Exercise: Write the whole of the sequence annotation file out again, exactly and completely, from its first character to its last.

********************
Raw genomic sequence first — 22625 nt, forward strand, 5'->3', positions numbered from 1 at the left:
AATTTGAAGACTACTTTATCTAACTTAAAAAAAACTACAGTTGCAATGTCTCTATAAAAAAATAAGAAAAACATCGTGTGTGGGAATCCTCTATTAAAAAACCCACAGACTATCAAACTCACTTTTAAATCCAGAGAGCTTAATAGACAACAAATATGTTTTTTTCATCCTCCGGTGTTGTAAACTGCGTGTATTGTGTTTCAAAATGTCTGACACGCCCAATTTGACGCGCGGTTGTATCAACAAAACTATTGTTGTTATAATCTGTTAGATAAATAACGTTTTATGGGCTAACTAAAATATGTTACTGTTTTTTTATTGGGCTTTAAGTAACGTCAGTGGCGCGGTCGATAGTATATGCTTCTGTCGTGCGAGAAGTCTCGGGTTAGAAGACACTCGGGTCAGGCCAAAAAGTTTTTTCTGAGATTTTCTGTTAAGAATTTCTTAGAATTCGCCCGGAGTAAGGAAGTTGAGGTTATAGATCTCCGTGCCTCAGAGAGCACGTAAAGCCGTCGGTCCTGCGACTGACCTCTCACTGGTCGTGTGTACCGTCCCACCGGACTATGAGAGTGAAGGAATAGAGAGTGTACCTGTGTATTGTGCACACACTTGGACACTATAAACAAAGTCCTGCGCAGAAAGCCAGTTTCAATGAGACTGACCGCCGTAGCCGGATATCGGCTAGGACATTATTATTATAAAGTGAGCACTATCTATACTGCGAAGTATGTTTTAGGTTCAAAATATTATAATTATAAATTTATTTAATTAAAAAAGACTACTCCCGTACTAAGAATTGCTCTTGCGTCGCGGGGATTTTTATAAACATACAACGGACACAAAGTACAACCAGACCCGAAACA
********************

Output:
Raw genomic sequence first — 22625 nt, forward strand, 5'->3', positions numbered from 1 at the left:
AATTTGAAGACTACTTTATCTAACTTAAAAAAAACTACAGTTGCAATGTCTCTATAAAAAAATAAGAAAAACATCGTGTGTGGGAATCCTCTATTAAAAAACCCACAGACTATCAAACTCACTTTTAAATCCAGAGAGCTTAATAGACAACAAATATGTTTTTTTCATCCTCCGGTGTTGTAAACTGCGTGTATTGTGTTTCAAAATGTCTGACACGCCCAATTTGACGCGCGGTTGTATCAACAAAACTATTGTTGTTATAATCTGTTAGATAAATAACGTTTTATGGGCTAACTAAAATATGTTACTGTTTTTTTATTGGGCTTTAAGTAACGTCAGTGGCGCGGTCGATAGTATATGCTTCTGTCGTGCGAGAAGTCTCGGGTTAGAAGACACTCGGGTCAGGCCAAAAAGTTTTTTCTGAGATTTTCTGTTAAGAATTTCTTAGAATTCGCCCGGAGTAAGGAAGTTGAGGTTATAGATCTCCGTGCCTCAGAGAGCACGTAAAGCCGTCGGTCCTGCGACTGACCTCTCACTGGTCGTGTGTACCGTCCCACCGGACTATGAGAGTGAAGGAATAGAGAGTGTACCTGTGTATTGTGCACACACTTGGACACTATAAACAAAGTCCTGCGCAGAAAGCCAGTTTCAATGAGACTGACCGCCGTAGCCGGATATCGGCTAGGACATTATTATTATAAAGTGAGCACTATCTATACTGCGAAGTATGTTTTAGGTTCAAAATATTATAATTATAAATTTATTTAATTAAAAAAGACTACTCCCGTACTAAGAATTGCTCTTGCGTCGCGGGGATTTTTATAAACATACAACGGACACAAAGTACAACCAGACCCGAAACA